State Announces 2021 Recreational Flounder Season

Flounder season will open on August 16th and close on September 30th during 2021.  The State has limited the catch of Flounder in recent years in an effort to increase the Flounder population and protect them from over-fishing. Flounder season will open on August 16th and close on September 30th during 2021. The State has limited the catch of Flounder in recent years in an effort to increase the Flounder population and protect them from over-fishing.

State Announces 2021 Recreational Flounder Season Featured

By / Local News / Tuesday, 09 March 2021 03:00

By WILLARD KILLOUGH III
Managing Editor

NEW HANOVER CTY - Last year the season for flounder fishing was limited following orders from the N.C. Division of Marine Fisheries. This year the 2021 recreational flounder season will open Aug. 16 and close Sept. 30 for internal and ocean waters of the state, as prescribed by Amendment 2 to the Southern Flounder Fishery Management Plan. Amendment 3 is currently underway and could impact the open season.
The size limit for the upcoming season will be 15 inches total length with a creel limit of four fish per day per person during the recreational season.
According to Patricia Smith with the N.C. Department of Environment and Natural Resources, "The N.C Division of Marine Fisheries is currently developing Amendment 3 and is scheduled to seek public comment on the draft amendment this spring. The draft amendment includes options for commercial and recreational quotas, accountability measures for both sectors, commercial trip limits, recreational bag limits, regulations on the recreational use of commercial gear to harvest flounder, separating southern flounder from other flounder species in recreational management, evaluating inlet corridors as a management tool, and evaluating recreational and commercial slot limits. Final adoption of draft Amendment 3 is scheduled for
August 2021. If additional management measures are approved, the division will implement them as directed by the Marine Fisheries Commission, which may impact the 2021 season."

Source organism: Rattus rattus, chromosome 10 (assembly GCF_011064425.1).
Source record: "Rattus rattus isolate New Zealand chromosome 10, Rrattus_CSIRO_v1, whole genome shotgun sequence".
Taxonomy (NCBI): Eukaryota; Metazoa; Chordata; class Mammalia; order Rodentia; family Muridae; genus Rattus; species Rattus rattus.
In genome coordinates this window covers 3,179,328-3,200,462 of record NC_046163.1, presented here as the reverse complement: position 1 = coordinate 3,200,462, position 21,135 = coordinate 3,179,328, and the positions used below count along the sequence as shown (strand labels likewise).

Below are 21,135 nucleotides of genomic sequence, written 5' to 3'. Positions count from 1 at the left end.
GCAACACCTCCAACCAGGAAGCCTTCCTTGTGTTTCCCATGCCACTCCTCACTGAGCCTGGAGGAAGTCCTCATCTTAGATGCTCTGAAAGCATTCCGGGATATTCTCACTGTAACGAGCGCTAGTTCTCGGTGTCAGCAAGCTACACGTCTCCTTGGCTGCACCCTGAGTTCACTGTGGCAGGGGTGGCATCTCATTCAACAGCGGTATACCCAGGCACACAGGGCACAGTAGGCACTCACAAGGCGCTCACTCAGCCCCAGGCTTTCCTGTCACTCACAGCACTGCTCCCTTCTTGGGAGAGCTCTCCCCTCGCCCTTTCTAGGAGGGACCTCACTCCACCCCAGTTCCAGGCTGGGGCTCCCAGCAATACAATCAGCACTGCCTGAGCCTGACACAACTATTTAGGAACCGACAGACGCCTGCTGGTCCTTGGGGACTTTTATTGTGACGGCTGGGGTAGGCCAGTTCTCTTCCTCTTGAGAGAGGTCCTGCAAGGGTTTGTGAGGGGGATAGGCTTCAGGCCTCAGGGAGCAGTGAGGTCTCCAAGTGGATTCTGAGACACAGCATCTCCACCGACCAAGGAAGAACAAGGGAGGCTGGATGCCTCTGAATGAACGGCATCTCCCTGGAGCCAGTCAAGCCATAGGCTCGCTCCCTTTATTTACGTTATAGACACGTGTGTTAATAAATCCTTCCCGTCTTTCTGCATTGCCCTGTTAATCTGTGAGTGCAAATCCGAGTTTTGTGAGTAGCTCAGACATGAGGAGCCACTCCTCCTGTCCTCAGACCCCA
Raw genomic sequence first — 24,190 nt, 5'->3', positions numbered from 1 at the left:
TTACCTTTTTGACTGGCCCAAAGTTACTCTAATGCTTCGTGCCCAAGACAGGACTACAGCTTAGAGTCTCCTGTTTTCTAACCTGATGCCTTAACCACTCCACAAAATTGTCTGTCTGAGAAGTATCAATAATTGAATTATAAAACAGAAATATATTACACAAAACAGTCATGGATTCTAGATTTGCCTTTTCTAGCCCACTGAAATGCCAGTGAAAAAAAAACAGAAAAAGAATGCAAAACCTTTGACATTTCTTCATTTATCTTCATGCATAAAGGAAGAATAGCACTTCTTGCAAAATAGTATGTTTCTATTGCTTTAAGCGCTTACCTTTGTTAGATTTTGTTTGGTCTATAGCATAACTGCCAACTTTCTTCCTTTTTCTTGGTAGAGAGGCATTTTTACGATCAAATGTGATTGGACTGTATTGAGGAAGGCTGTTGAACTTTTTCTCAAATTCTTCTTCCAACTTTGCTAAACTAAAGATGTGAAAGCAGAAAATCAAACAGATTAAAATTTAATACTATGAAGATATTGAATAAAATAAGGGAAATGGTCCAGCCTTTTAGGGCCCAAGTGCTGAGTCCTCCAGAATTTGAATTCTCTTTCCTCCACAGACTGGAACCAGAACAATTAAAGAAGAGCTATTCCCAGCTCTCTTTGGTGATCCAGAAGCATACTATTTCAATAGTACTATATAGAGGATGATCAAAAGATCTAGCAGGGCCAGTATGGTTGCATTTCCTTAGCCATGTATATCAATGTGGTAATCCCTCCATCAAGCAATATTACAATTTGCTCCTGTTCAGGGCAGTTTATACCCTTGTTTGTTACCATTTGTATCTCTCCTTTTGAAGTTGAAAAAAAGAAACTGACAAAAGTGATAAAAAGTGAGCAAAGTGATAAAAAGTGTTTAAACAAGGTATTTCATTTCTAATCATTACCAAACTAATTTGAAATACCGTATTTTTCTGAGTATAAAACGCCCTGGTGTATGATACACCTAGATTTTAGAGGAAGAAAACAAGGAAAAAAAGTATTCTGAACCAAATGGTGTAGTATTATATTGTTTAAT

Analysis of Division of Marine Fisheries data indicates that from 2000 to 2018, as much as 50% or more of ocean-caught recreational flounder were southern flounder, as opposed to other flounder species (this includes beach and pier fishing). Since statistical data on
the for-hire charter fleet is limited and has high margins of error, the division needs more time to consider whether to separate the for-hire seasons from other recreational fishing seasons.
In February 2020 the N.C. Marine Fisheries Commission selected sector harvest allocations of 70% commercial and 30% recreational for the upcoming Amendment 3 to the Southern Flounder Fishery Management Plan.
The commission voted on the allocations at its quarterly business meeting last week.
At its November 2020 meeting, the commission asked the Division of Marine Fisheries to consider several different options for sector harvest allocations in the draft plan amendment, including commercial/recreational splits
of 70/30, 65/35, 60/30 with a 10% allotment for gigging, 60/40, and 50/50.
In previous southern flounder plans, management measures were based on historical sector landings. For Amendment 3, that would equate to approximately 73% commercial and 27% recreational.
The draft amendment includes options for commercial and recreational quotas, commercial trip limits, recreational bag limits, regulations on the recreational use of commercial gear to harvest flounder, separating southern flounder from other flounder species in recreational management, evaluating inlet corridors as a management tool, and evaluating recreational and commercial slot limits.
During the meeting, Chairman Rob Bizzell announced he will schedule a special meeting by web conference on March 18, 2021 to vote on sending the draft Southern Flounder Fishery Management Plan Amendment 3 for public and advisory committee
review later this spring. Specifics on the meeting time and web links will be announced later.
Final adoption of the draft amendment is scheduled for later this year.
In other business, the commission:
• Moved forward with rulemaking to protect all finfish species from highly efficient fishing gear on artificial reefs in state ocean waters.
• Gave final approval to amend and readopt a package of rules in 15A NCAC 03 and 18A under a mandatory periodic review schedule. The rules pertain to shellfish growing waters, processing of crustacea meat, special secondary nursery areas, and oyster sanctuaries. The rules also address user conflicts associated with shellfish leases while supporting a productive shellfish aquaculture industry.
•   Approved the goal and objectives for Amendment 2 to the Estuarine Striped Bass Fishery Management Plan.
• Voted not to move forward with proposed rulemaking to require the use of circle hooks and barbless treble hooks when fishing with natural bait statewide. Rather, the commission voted to consider circle hook requirements on a species-by-species basis through the fishery management plan process.
Decided by consensus not to proceed with developing additional rules to limit shellfish
lease acreage in identified high-use areas, to give time for the other shellfish lease rules to take effect.

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